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October 11, 2001 Attacks an abrupt economic reality check



Lawrence Kryzanowksi

Lawrence Kryzanowski
Photo by Christian Fleury

by Frank Kuin

The terrorist attack on the United States has been more of a catalyst for the current economic slowdown than a root cause, says Professor Lawrence Kryzanowski, of Concordia’s John Molson School of Business.

The main economic impact of the strikes has been to dent consumer confidence, which was still robust before Sept. 11 despite clear signs of an impending downturn, said Kryzanowski, who holds the Ned Goodman Chair in Investment Finance.

By contrast, most corporate problems that have surfaced in the past month are likely to have been rooted in circumstances pre-dating the terrorist attack, Kryzanowski said. Companies are tempted to air their bad news now that it can be blamed on “an atypical quarter,” he explained.

Based on the fundamentals of the American and Canadian economies, Kryzanowski, who predicted that a recession was highly likely months ago, is still betting on a brief downturn of anywhere between nine and 18 months. Economic prosperity, he said, will return.

Clearly, however, many businesses are affected by the economic fallout of the attack. Costs of business are on the rise, including security and transportation expenses. Cross-border trade is subject to new “frictions,” such as lineups for intensified security checks, and further tax breaks are unlikely now that the government may lose its surplus.

But while the terrorist strikes were “an important negative event,” Kryzanowski said, “they were probably not even the main cause of what has happened to the economy.” Rather, the attack has abruptly brought the general public around to the probability of a recession.

“A lot of us [economists] believed that the economy was going off,” Kryzanowski said, “but I don’t think that was a general feeling among the public. So consumers were proceeding as if the economy was going to just keep going. I think a lot of people have reassessed.”

Indeed, consumer confidence was probably running higher than was warranted by the economic situation before Sept. 11. Now that people might postpone purchases of big-ticket items, it is important that they not become overly pessimistic, Kryzanowski said, adding that that is where positive spin from the government comes in.

From a corporate perspective, meanwhile, the attack has become somewhat of a scapegoat for companies with bad news to tell. Any painful announcements to be made had better be made now, all at once, as people are braced for it anyway — a tendency known as the Big Bath Theory.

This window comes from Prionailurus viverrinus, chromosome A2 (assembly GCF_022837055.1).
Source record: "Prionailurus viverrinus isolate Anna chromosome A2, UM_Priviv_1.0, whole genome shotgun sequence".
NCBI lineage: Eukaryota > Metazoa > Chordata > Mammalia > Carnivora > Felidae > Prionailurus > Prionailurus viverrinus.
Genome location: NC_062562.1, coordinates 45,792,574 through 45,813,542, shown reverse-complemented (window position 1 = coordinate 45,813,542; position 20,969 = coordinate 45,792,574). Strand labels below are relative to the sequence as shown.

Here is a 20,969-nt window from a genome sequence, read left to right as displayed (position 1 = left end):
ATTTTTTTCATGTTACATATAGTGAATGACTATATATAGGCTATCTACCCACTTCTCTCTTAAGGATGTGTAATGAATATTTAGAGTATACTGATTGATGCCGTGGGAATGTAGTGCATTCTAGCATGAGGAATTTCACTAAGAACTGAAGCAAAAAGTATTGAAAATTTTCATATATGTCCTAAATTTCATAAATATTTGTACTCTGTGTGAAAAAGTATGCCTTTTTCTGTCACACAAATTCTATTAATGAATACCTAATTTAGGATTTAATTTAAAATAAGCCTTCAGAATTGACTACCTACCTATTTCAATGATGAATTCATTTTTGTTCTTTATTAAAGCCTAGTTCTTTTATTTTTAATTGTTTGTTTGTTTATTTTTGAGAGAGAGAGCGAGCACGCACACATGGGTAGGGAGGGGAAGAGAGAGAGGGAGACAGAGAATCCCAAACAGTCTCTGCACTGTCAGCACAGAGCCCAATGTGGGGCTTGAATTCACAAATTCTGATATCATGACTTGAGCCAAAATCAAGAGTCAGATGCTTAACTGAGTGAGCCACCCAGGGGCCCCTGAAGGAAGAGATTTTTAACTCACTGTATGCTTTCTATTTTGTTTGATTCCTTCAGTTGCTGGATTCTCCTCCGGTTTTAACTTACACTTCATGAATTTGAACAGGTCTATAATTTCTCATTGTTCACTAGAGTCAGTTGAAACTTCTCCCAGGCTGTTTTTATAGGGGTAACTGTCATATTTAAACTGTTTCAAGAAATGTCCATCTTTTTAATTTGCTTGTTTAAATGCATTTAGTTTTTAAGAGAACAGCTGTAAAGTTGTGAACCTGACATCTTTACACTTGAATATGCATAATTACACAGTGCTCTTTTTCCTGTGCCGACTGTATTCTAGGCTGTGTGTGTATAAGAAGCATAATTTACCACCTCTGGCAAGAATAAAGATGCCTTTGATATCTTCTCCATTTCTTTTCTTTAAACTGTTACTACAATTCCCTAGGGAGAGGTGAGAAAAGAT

“Every other problem you had, it’s very convenient to some extent to say that it’s caused by the events,” Kryzanowski said, giving layoffs as an example. “Before, if you laid off people, there was a fair amount of flak. Now if you lay off employees, people say, Well, it’s caused by the event.”

The prime examples are airlines, including Swissair, which was temporarily grounded for lack of funds, and Air Canada. “You don’t run out of money because you’ve got problems for two weeks.”

Allowing that demand for air travel has temporarily plummeted, he said that the airline industry is not in a structural decline. Rather, many airlines have been mismanaged and built up untenable debt loads in the process.

“The bottom line is, everything that you do has to add value to the airline,” Kryzanowski said. “If you’re just fighting to have the most routes and the nicest planes and that sort of thing, it may not be the correct strategy. It may not be profitable.”

A large bailout would therefore not be right, he argued. “If you bail out Air Canada by giving them billions of dollars, there’s not going to be any lesson learned.”

Annus mirabilis for finance scholar

It has been “a good year” for Finance Professor Lawrence Kryzanowski, as he himself told the Thursday Report with understatement. Kryzanowski has won three academic awards in the past 12 months for research papers on several topics in financial management.

Last October, a paper co-authored by Kryzanowski on the reasons why Canadian banks survived the Great Depression won the top prize of the Office of the Superintendent of Financial Services in Canada.

Another co-production, published in the Multinational Finance Journal, also won a best-paper award. In the paper, the authors examined the effects of stocks being added to or withdrawn from a market index, like the TSE 300.

Most recently, Kryzanowski and Jocelyne Ménard, senior analyst of the TD Bank’s Risk Management Group, won the first annual Barclays Global Investors Canada Research Award for excellence in Canadian capital markets research. They studied bond rating migration, the phenomenon whereby ratings of corporate bonds are gradually adjusted as warranted over the lives of the bonds, often to lower grades.

They found that high ratings in many cases offer a false sense of security, as chances are less than even that a highly rated bond still has its initial rating after five years, Kryzanowski explained. The award carried a $10,000 prize.